Scientist investigates the mystery of secondary ice production

phys.org | 3/1/2019 | Staff
katz1234 (Posted by) Level 3
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Christine Chiu of Colorado State University investigates clouds. She calls them "complicated 3-D objects that evolve fast."

She studies clouds from below and on all sides with scanning cloud radars and from above with satellite data. Her research matters. Cloud properties are the prime determinants of the Earth's energy budget, yet are not represented well in current models.

Range - Earth - System - Predictions - Chiu

The disconcertingly wide range of present-day earth system predictions, Chiu says, "is partly a result of inaccurate cloud properties in climate models."

To improve models, it's necessary to better understand the physical processes and radiative effects of clouds and precipitation.

End - Chiu - Colleagues - Colorado - United

To that end, Chiu and colleagues in Colorado, the United Kingdom, and Finland began work in July 2018 on a three-year research project that addresses an enduring puzzle of cloud microphysics. Why does the observed concentration of ice particles in a cloud system often exceed, by several orders of magnitude, the nearby number of primary ice nuclei?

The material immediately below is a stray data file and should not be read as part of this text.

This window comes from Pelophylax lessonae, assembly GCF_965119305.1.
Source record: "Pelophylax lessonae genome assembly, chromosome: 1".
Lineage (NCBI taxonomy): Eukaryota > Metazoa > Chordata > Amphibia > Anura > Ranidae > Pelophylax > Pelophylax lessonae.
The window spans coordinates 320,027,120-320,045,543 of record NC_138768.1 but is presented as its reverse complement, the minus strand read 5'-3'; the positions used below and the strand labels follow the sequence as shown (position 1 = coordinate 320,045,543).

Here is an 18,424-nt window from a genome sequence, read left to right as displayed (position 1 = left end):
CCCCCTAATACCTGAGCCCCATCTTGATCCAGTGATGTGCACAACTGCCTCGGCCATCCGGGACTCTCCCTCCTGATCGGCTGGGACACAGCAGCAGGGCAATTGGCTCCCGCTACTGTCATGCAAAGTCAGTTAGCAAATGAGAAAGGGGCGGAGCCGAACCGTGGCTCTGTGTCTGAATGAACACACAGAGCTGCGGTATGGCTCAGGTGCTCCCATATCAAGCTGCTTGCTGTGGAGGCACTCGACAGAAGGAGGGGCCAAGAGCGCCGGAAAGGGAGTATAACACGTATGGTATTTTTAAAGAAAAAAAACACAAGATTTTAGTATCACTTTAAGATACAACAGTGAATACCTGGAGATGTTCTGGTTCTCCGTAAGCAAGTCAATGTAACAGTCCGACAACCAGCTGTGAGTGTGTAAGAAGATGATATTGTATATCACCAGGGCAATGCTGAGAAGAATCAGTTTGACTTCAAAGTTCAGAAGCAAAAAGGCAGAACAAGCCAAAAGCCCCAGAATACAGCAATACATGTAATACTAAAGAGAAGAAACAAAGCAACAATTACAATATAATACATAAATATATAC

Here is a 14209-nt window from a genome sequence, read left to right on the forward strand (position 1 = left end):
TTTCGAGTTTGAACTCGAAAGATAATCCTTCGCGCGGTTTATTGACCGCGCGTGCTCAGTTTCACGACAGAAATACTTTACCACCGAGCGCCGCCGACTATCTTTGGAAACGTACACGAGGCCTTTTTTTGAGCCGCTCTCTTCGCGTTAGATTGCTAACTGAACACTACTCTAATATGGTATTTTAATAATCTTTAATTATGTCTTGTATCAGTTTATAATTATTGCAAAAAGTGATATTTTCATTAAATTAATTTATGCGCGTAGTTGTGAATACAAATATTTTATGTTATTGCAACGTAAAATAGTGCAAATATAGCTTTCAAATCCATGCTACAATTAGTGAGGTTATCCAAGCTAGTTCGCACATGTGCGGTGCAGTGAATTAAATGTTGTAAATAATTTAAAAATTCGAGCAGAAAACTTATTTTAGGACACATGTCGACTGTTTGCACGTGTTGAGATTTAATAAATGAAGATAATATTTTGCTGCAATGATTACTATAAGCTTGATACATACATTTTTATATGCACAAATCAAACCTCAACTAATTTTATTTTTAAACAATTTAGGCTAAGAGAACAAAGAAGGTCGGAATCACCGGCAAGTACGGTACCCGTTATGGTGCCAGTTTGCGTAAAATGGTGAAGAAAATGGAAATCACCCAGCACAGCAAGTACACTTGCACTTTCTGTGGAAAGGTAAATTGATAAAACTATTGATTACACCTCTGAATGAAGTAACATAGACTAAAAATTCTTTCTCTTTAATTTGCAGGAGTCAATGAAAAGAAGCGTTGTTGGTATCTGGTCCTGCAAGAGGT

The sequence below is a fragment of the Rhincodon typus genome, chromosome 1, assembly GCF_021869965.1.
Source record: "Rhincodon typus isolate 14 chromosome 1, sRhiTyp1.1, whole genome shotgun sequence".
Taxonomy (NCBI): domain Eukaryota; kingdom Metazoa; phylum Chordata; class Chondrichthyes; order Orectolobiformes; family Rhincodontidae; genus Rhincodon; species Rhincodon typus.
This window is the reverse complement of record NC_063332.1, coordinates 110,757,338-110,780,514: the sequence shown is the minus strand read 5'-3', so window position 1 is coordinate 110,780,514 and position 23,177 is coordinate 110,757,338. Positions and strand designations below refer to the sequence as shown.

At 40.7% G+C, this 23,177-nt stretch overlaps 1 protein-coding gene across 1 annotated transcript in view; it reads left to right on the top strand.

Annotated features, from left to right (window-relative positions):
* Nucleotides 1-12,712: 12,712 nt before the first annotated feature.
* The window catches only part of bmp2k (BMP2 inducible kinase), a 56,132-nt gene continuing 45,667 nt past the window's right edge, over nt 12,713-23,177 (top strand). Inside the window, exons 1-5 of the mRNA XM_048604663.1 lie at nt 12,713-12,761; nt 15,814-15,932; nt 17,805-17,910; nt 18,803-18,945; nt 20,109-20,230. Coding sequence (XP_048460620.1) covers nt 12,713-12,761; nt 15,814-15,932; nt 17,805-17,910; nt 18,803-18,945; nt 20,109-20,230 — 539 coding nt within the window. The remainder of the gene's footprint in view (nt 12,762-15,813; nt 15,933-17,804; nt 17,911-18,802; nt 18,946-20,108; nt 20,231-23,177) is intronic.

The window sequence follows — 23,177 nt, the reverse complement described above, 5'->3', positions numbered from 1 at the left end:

In sum, why does so much ice in clouds get made from so few apparent ingredients?

Scientists - Name - Enhancement - Ice - Particles

Scientists have a name for this unexpected enhancement of ice particles: secondary ice production, or SIP.

In the past 70 years, researchers have hypothesized many mechanisms that could explain SIP, as outlined in this 2017 review paper in the Bulletin of the American Meteorological Society.

Mechanisms - Interest - Chiu - Project - Investigator

The three mechanisms of primary interest to Chiu, the project's principal investigator (PI), get a lot of attention in current discussions. But it is not clear which is the predominant one, or how SIP initiation and formation varies with cloud types.

Chiu and her team intend to confront these and other SIP process questions, and (importantly) to discover how these processes affect radiation and precipitation.

Research - Project—to - Assess - SIP - Clouds—is

Their research project—to assess SIP in continental clouds—is funded by the U.S. Department of Energy's (DOE) Atmospheric System Research (ASR) program.

Chiu has been part of ASR research almost continuously...
(Excerpt) Read more at: phys.org
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